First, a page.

Hayek, Friedrich August von (frēˈdrĭkh ougŏstˈ fôn hĪˈək) [key], 1899–1992, British economist, b. Vienna. He was raised and educated in Austria and taught at the London School of Economics in the 1930s, where he gained attention for his criticism of Keynes. He expressed his commitment to free markets and his concern about government intervention and aversion to its control of the means of production in The Road to Serfdom (1944). The economic policies of British Prime Minister Margaret Thatcher were significantly influenced by his ideas, and his economic philosophy also helped to foster the global capitalism of the late 20th and early 21st cents. In his later years Hayek wrote works that focused on the fields of philosophy, psychology, and epistemology, including as The Counter-Revolution of Science: Studies in the Abuse of Reason (1952). He was awarded the Nobel Memorial Prize in Economic Sciences in 1974.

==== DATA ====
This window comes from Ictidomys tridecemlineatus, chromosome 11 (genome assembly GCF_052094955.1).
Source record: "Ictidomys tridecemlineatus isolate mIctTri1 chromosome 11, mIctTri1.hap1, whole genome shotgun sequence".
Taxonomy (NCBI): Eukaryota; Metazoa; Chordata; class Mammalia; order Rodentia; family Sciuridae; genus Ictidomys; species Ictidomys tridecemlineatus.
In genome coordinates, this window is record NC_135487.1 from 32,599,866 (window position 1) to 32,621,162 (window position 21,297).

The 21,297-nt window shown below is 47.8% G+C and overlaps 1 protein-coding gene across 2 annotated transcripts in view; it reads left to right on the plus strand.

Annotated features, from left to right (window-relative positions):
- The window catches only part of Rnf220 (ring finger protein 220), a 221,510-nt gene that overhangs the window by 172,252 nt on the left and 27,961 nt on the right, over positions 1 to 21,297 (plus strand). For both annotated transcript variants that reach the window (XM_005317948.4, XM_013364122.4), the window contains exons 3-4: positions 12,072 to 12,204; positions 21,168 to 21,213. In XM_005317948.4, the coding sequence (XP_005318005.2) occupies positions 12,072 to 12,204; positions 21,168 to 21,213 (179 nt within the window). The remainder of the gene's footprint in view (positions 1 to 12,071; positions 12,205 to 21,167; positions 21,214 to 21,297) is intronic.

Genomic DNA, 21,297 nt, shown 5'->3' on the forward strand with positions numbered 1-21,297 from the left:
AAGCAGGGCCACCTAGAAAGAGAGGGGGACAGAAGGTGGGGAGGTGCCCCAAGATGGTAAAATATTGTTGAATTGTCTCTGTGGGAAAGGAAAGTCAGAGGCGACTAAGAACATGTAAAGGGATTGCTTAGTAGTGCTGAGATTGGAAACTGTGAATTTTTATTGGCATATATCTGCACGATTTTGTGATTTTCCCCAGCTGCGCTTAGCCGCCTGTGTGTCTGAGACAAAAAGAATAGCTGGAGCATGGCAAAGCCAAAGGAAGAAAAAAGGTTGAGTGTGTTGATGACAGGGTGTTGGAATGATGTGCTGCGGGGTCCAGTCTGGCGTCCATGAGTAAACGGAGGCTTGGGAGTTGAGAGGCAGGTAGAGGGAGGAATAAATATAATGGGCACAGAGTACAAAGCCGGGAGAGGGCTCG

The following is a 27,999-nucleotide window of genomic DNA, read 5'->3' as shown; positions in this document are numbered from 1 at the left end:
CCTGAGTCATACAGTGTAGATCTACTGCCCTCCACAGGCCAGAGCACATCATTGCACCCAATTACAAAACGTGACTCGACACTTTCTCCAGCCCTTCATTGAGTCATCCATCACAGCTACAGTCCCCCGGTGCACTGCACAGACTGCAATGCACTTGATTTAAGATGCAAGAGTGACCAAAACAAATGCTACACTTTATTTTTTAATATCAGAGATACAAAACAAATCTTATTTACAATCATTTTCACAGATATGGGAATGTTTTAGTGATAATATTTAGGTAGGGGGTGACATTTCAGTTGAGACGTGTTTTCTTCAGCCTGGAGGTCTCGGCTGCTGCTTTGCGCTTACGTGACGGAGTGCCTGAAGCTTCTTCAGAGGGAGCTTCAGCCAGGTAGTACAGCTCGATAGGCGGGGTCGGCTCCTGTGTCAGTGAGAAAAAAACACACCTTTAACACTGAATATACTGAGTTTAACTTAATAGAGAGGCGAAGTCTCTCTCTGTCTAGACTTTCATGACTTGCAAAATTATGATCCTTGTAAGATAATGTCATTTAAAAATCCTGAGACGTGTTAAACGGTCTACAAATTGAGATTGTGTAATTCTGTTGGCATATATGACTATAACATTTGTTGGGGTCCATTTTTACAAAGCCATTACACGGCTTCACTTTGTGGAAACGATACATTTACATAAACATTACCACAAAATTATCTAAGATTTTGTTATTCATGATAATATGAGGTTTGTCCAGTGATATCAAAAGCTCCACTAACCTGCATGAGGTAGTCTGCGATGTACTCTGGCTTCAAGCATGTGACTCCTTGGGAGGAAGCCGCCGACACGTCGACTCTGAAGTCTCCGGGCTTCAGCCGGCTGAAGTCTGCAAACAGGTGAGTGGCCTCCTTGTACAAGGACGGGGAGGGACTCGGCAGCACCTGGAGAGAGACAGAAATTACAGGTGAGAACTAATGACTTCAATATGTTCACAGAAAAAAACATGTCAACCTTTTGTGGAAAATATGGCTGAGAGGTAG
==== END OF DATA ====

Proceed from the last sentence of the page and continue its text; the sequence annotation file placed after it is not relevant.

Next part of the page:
See his collected works, ed. by W. W. Bartley 3d et al. (17 vol., 1989–); N. Wapshott, Keynes Hayek (2011).
The Columbia Electronic Encyclopedia, 6th ed. Copyright © 2012, Columbia University Press. All rights reserved.